Students from five schools converged on The Nottingham Emmanuel School in West Bridgford to take part in the Faraday Challenge, each attempting to design the most efficient and innovative solution to an engineering task.
In the running were teams representing Emmanuel, Bluecoat Wollaton, Bluecoat Aspley, Bluecoat Beechdale Academy and Ellis Guildford School – all striving to win the task and secure their school’s place on the project’s national league table of winning entrants.
Phil Hart from the Institution of Engineering and Technology ran the challenge and said that 178 schools will eventually take part, with the top five in the tables competing in a National Final in Edinburgh next summer.
“This project gives students a much wider view of what engineering is about,” he said.
“We look at all aspects of the field, like the budgeting side of it, the teamwork, finance and paperwork, bringing lots and lots of different skills contribute to the work.
“Absolutely everyone can be involved in engineering. I would say the only thing preventing interest is possibly peer pressure or an incorrect idea of what engineering is about.
“I think at the moment about only 9% of qualified engineers are female for example. Yet we find in these events, that predominantly or all female teams are better than all or predominantly male teams.”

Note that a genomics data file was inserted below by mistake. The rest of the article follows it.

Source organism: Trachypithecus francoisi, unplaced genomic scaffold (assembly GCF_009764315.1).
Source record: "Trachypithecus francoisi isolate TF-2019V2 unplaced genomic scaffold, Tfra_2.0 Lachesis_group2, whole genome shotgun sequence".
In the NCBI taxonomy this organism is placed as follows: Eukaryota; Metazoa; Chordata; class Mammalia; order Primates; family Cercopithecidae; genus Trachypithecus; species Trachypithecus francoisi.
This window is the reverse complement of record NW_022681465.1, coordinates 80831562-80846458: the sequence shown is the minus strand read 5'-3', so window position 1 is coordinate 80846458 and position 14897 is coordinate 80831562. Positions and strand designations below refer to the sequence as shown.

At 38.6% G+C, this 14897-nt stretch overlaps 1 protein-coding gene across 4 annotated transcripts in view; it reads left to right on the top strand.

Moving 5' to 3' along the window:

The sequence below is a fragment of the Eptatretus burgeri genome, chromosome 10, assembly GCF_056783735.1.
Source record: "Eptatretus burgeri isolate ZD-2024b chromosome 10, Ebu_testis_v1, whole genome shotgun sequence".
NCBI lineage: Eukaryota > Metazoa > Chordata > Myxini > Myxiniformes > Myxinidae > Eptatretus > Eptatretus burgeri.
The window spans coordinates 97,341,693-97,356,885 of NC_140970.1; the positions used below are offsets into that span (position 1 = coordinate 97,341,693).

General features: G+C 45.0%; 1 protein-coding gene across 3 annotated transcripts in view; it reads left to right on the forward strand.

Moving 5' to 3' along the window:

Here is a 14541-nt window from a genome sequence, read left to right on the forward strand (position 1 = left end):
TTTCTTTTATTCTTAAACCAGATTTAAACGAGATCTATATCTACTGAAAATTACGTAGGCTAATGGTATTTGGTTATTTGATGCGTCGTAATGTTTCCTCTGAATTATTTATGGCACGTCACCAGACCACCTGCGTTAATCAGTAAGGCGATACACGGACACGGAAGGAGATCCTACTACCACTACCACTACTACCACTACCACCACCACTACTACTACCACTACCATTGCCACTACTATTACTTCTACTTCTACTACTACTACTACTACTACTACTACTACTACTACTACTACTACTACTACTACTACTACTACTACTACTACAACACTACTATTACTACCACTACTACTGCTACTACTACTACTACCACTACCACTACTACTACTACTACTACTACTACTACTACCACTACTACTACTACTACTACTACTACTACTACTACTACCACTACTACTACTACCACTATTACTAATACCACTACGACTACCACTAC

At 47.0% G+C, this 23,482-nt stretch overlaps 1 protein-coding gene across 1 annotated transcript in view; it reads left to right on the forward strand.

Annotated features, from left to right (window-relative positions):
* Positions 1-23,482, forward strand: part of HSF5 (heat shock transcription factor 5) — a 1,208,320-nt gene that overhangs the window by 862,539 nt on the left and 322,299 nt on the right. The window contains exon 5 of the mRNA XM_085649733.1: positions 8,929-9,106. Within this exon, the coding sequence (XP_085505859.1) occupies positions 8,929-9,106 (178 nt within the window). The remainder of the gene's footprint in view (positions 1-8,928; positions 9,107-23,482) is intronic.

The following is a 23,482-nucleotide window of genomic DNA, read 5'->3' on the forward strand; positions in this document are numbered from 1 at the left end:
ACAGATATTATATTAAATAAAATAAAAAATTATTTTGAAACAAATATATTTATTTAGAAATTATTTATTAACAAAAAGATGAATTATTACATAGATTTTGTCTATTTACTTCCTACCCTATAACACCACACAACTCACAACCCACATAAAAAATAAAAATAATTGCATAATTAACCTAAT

Matthew Ashmore, an academic mentor at The Nottingham Emmanuel School, said: “All of the students were very capable, even though the complex nature of the challenge could easily have deterred them.
“However, they rose to the challenge in all aspects of the task, not just the science and engineering concepts, but especially the teamwork where all of the teams coped admirably.
“I am really proud of everyone. The design brief was so wide that they could easily have been overawed, but their enthusiasm and imagination did not flag throughout the day, and all of the teams were resourceful and used concepts from their science curriculum to inform their designs.”
Students Scarlet Marsh and Megan Lister – both in year eight – were on the same team. Scarlet said: “I was already interested in engineering because my older brother is at university studying it and is sometimes doing course work when I visit him.
“It has definitely made me want to do it more than before though. Now I know there is a lot more to the subject; like the organising and designing that happens before you start making the product.”
Megan said: “I thought it was really fun. I feel people just think its about building, but there is a lot more to it. I have really enjoyed it.”
Destiny Sullivan – also in year eight – was on the winning team and said: “I was really shocked that we won because at first we were just struggling with some cardboard.
“To try and make something that works, and that transports things, caught us off guard. Both my friend I squealed when it was announced because we so surprised.”
Pictured back row left to right: Hadiqa Banford, Charlotte Blatherwick, Mymona Haque, Lois Rodel, Destiny Sullivan and Abigail Norman with Phil Hart from The Institution of Engineering and Technology.